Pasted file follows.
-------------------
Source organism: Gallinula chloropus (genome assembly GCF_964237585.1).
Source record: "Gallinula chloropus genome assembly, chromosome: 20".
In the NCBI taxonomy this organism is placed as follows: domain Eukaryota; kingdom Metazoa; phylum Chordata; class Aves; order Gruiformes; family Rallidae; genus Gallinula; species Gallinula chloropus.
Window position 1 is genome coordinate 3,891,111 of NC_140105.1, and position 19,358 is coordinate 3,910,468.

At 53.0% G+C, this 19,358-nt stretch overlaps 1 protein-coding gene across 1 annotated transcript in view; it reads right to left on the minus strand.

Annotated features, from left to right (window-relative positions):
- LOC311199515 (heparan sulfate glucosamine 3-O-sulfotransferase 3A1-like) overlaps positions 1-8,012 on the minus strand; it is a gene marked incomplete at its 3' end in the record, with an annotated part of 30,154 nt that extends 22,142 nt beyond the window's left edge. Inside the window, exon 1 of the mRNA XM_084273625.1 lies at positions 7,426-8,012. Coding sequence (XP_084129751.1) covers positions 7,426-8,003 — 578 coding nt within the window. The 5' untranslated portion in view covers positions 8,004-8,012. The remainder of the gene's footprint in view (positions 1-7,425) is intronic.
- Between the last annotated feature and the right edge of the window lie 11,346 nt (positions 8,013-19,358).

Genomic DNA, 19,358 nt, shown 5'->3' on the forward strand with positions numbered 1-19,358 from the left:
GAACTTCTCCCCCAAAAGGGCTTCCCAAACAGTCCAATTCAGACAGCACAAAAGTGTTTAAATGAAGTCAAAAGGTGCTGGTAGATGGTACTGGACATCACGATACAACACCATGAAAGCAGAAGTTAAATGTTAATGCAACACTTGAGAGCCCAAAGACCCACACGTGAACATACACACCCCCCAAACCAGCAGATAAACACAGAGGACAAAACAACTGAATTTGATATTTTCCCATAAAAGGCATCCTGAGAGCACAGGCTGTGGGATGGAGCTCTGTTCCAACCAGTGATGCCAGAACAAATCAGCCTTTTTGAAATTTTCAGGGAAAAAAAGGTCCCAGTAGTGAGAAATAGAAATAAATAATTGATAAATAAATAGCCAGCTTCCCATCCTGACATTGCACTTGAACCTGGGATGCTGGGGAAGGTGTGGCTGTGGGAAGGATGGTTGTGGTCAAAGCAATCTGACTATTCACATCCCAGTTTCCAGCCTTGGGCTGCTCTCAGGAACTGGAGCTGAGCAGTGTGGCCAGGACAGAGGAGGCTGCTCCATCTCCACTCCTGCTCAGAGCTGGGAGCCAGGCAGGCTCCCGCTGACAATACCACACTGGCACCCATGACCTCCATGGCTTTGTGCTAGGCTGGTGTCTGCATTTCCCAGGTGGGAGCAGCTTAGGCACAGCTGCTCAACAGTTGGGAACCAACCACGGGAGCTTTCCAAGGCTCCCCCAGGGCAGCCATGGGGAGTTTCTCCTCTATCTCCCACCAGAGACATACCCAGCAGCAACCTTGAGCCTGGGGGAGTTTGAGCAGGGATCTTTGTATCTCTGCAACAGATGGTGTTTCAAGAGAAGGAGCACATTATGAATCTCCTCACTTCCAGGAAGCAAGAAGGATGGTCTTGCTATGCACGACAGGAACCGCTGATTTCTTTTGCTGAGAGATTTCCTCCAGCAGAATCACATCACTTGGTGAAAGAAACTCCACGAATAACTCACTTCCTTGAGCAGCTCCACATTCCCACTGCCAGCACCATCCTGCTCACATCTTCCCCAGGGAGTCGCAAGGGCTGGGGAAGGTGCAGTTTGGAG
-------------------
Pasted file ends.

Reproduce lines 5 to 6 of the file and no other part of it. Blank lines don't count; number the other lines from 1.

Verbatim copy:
At 53.0% G+C, this 19,358-nt stretch overlaps 1 protein-coding gene across 1 annotated transcript in view; it reads right to left on the minus strand.

Annotated features, from left to right (window-relative positions):